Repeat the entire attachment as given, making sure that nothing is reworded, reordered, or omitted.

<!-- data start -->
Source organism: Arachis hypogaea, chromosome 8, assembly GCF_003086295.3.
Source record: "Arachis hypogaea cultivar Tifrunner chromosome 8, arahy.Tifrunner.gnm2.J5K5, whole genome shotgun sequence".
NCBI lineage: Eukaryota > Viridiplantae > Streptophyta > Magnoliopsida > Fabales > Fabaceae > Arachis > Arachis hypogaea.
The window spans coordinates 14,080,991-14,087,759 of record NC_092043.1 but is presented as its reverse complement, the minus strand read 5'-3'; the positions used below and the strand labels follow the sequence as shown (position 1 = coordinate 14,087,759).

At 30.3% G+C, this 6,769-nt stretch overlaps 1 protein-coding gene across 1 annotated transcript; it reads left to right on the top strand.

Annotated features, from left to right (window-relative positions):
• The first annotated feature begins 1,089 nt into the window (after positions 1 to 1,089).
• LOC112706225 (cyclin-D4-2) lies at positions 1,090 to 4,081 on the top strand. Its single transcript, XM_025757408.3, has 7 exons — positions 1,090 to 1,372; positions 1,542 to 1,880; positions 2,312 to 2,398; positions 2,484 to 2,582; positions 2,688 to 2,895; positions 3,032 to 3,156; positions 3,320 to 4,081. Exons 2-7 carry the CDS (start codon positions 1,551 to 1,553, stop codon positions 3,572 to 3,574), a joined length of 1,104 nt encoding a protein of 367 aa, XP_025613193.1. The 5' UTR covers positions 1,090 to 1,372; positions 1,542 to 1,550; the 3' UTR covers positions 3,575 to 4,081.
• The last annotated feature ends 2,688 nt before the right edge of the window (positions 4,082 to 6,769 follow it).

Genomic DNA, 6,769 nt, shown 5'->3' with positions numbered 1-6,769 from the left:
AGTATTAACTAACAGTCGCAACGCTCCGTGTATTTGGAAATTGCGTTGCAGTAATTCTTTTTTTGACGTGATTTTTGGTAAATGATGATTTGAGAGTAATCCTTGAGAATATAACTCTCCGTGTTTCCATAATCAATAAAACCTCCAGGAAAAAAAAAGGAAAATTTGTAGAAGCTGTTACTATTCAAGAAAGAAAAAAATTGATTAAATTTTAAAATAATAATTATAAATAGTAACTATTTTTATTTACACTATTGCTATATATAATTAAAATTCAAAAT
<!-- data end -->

Source organism: Arachis hypogaea, chromosome 8, assembly GCF_003086295.3.
Source record: "Arachis hypogaea cultivar Tifrunner chromosome 8, arahy.Tifrunner.gnm2.J5K5, whole genome shotgun sequence".
NCBI lineage: Eukaryota > Viridiplantae > Streptophyta > Magnoliopsida > Fabales > Fabaceae > Arachis > Arachis hypogaea.
The window spans coordinates 14,080,991-14,087,759 of record NC_092043.1 but is presented as its reverse complement, the minus strand read 5'-3'; the positions used below and the strand labels follow the sequence as shown (position 1 = coordinate 14,087,759).

At 30.3% G+C, this 6,769-nt stretch overlaps 1 protein-coding gene across 1 annotated transcript; it reads left to right on the top strand.

Annotated features, from left to right (window-relative positions):
• The first annotated feature begins 1,089 nt into the window (after positions 1 to 1,089).
• LOC112706225 (cyclin-D4-2) lies at positions 1,090 to 4,081 on the top strand. Its single transcript, XM_025757408.3, has 7 exons — positions 1,090 to 1,372; positions 1,542 to 1,880; positions 2,312 to 2,398; positions 2,484 to 2,582; positions 2,688 to 2,895; positions 3,032 to 3,156; positions 3,320 to 4,081. Exons 2-7 carry the CDS (start codon positions 1,551 to 1,553, stop codon positions 3,572 to 3,574), a joined length of 1,104 nt encoding a protein of 367 aa, XP_025613193.1. The 5' UTR covers positions 1,090 to 1,372; positions 1,542 to 1,550; the 3' UTR covers positions 3,575 to 4,081.
• The last annotated feature ends 2,688 nt before the right edge of the window (positions 4,082 to 6,769 follow it).

Genomic DNA, 6,769 nt, shown 5'->3' with positions numbered 1-6,769 from the left:
AGTATTAACTAACAGTCGCAACGCTCCGTGTATTTGGAAATTGCGTTGCAGTAATTCTTTTTTTGACGTGATTTTTGGTAAATGATGATTTGAGAGTAATCCTTGAGAATATAACTCTCCGTGTTTCCATAATCAATAAAACCTCCAGGAAAAAAAAAGGAAAATTTGTAGAAGCTGTTACTATTCAAGAAAGAAAAAAATTGATTAAATTTTAAAATAATAATTATAAATAGTAACTATTTTTATTTACACTATTGCTATATATAATTAAAATTCAAAAT